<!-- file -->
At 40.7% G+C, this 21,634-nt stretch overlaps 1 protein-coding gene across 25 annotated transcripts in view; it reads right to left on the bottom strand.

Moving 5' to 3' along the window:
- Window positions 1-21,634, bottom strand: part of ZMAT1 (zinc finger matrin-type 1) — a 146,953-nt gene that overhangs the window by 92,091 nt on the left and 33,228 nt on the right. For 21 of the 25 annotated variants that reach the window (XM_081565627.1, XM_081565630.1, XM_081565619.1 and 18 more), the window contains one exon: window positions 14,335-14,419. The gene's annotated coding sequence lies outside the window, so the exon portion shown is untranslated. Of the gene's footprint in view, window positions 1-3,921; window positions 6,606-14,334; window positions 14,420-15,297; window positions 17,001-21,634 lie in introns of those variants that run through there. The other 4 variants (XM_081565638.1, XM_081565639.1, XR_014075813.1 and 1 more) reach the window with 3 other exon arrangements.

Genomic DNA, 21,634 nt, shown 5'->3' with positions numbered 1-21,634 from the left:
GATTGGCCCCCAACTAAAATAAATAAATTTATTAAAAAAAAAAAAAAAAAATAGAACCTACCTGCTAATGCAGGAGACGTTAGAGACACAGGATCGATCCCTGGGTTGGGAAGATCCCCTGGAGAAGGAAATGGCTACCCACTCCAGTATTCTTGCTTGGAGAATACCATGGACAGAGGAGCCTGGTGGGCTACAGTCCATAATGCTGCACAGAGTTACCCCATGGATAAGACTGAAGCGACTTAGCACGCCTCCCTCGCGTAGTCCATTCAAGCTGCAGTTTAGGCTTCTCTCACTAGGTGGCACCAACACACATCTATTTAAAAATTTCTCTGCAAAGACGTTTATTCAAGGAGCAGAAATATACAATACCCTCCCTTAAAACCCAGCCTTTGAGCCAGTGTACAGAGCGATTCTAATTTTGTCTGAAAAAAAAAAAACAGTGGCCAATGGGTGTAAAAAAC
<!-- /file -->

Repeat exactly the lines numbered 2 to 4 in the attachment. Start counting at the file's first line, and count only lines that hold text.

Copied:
Moving 5' to 3' along the window:
- Window positions 1-21,634, bottom strand: part of ZMAT1 (zinc finger matrin-type 1) — a 146,953-nt gene that overhangs the window by 92,091 nt on the left and 33,228 nt on the right. For 21 of the 25 annotated variants that reach the window (XM_081565627.1, XM_081565630.1, XM_081565619.1 and 18 more), the window contains one exon: window positions 14,335-14,419. The gene's annotated coding sequence lies outside the window, so the exon portion shown is untranslated. Of the gene's footprint in view, window positions 1-3,921; window positions 6,606-14,334; window positions 14,420-15,297; window positions 17,001-21,634 lie in introns of those variants that run through there. The other 4 variants (XM_081565638.1, XM_081565639.1, XR_014075813.1 and 1 more) reach the window with 3 other exon arrangements.

Genomic DNA, 21,634 nt, shown 5'->3' with positions numbered 1-21,634 from the left: